So what can job seeking candidates do to give themselves the best chance at a call back whilst keeping their heads high during their job hunt?
HR personnel and hiring managers can receive countless CVs/resumes in a day across all of the roles they’re recruiting for. To juggle this, they use ATS (Applicant Tracking System) software that scans CVs and even ranks/scores them to uncover which applicants may be best for a role.
Needless to say, it’s important to keep this robot happy as it may mean the difference between a human seeing your resume and it staying in digital purgatory.
So try to optimise your CV in the following ways (it’s a little like SEO if you’re familiar with that concept):
● Submit your CV in a Microsoft Word .docx format.
● Don’t include images and only use basic formatting and fonts. Some ATSs even have trouble navigating tables!
● Include keywords that are relevant to the role – these will likely be present within the job description, so keep your eyes peeled!
● Be hyper-specific about your unique skills, experience, and what you bring to the table. Use unambiguous job titles and omit any corny, generic mentions of being a “clear communicator” or a “team player”. Your executive summary is a great place to sell your singular qualities.
● Don’t include anything in the header and/or footer sections of your document as ATSs often don’t look at them.
● Write for humans too! Don’t go overboard with the optimisation as the goal is ultimately for a human to read it.
Sometimes, you need to spoon feed those who receive your application – thankfully not literally. Don’t assume that the person (or indeed the software) reviewing your CV knows about any of the technicalities of the role, or indeed those of your prior experience and qualifications.
When you use acronyms, always add the full, extended term in brackets – at least wherever that term appears first within a document. Use the full, formal names when referring to specific technologies, certifications, and accreditations rather than any colloquial or jargonised versions of those terms.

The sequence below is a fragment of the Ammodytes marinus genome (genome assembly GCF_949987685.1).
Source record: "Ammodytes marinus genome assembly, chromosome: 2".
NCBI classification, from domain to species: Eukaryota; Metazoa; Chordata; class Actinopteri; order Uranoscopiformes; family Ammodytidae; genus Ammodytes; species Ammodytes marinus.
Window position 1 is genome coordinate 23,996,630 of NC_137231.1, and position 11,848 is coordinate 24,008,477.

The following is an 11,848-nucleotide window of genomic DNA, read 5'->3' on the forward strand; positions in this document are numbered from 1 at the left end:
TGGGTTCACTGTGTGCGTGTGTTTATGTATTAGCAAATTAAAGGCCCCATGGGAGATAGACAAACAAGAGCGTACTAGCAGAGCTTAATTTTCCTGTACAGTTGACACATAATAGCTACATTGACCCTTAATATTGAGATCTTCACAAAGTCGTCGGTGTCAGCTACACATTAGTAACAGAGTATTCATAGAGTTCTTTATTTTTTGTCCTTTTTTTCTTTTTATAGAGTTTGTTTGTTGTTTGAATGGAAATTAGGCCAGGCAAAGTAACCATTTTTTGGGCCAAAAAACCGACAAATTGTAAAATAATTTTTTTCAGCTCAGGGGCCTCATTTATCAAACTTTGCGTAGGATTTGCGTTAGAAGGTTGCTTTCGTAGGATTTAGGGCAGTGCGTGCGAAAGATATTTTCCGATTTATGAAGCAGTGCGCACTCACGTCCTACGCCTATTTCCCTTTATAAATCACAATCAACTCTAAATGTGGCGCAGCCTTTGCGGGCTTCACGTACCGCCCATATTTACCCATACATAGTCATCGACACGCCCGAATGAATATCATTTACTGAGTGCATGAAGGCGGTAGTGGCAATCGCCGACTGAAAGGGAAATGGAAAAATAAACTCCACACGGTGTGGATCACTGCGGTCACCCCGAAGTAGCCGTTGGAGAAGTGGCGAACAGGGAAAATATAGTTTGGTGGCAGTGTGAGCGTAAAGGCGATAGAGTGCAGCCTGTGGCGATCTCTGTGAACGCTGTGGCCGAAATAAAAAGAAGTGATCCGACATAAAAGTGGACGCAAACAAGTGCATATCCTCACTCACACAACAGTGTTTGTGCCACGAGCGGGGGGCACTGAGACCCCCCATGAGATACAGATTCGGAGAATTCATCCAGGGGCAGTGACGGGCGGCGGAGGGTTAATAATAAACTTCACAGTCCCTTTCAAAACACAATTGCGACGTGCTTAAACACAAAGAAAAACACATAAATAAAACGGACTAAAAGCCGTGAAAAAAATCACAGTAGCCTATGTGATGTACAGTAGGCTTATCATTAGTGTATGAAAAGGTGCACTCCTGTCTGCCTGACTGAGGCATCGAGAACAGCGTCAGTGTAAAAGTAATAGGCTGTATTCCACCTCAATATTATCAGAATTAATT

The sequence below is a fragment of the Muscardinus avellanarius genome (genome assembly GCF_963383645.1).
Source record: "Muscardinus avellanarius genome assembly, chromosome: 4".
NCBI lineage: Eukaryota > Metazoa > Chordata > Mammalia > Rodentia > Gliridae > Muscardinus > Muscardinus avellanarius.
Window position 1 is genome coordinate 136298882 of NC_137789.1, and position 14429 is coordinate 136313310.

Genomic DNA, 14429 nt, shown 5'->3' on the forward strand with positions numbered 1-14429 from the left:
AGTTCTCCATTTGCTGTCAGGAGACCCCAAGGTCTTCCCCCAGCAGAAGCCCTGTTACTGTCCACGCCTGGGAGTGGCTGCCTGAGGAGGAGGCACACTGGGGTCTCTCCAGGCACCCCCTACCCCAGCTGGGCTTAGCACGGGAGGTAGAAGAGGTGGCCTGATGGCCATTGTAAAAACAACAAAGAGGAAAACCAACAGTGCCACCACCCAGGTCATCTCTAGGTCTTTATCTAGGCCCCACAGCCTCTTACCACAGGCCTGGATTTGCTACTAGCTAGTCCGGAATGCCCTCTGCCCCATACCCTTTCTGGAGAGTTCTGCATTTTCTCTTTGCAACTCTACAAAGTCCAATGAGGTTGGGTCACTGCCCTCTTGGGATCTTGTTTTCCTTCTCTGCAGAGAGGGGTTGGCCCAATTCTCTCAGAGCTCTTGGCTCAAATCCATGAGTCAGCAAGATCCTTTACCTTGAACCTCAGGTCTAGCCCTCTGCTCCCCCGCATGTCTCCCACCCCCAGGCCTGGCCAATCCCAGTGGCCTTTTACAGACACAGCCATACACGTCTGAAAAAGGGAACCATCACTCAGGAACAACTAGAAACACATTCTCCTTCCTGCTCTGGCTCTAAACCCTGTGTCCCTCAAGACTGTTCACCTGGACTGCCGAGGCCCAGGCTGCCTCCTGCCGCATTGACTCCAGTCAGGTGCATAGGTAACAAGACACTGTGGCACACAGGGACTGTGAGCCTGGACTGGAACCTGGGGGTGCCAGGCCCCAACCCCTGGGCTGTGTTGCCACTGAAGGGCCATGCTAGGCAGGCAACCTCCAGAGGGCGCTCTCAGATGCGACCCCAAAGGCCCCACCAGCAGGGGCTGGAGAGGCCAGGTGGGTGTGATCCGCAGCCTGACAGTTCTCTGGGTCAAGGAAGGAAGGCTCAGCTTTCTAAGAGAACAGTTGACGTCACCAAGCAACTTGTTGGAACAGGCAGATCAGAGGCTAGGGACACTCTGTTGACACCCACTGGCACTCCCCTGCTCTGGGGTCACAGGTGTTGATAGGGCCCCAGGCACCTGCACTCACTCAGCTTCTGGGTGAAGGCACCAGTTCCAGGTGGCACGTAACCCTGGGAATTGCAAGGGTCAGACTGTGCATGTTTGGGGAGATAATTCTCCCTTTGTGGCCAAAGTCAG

Whenever you apply for a role, remember the likely situation at play. Roles nearer the entry level end of the spectrum will likely get a lot more applications – and uncovering one person in that is likely to be real “needle in a haystack” stuff. It will therefore be less likely that any one applicant is going to hear back, even after an interview.
Vacancies in senior leadership generally receive fewer legitimate, qualified applications, and more due diligence will need to be done against each candidate. There’s still a lot of work for the hiring manager to do here, so a call back may not always be forthcoming – but I feel hiring managers have less of an excuse in this case!
Also, as above, be aware of the timing of your application. If you’ve applied soon after the job ad went public, the employer may be waiting for more applications to come in, or they may have been inundated! If you apply late, they may already be some way towards hiring someone else.
Yes, you often have little control over when you become aware of a job vacancy. Just strike when the iron is hot for you – but be aware that timing may be a factor outside of your control.
Getting a recruiter on-side can help you get more out of your job search. If you’re getting ghosted a lot or you always seem to be late in finding out about the best roles, calling in an extra, experienced pair of hands might be the answer.
We recruiters have our ear to the ground for new roles and have existing relationships with companies. Therefore we can approach hiring managers and put in a good word for candidates we know will be perfect for a role.
When looking for senior roles, it’s often well worth harnessing your existing connections to seek out introductions with relevant people at hiring organisations. After all, it’s better to strike up a conversation with someone you have some sort of link to or familiarity with, rather than a complete stranger!
This one’s much easier said than done. Whether it’s a first date or a first interview, take what comes your way with equanimity and composure.
We all know that imagining our future life with someone after a first or second date makes little sense. So why do we do it with jobs after the first or second interview – when we know there are other people trying for the same position?
Because sometimes it’s not you – it really is them. And just like romance, sometimes, there are plenty more fish in the sea.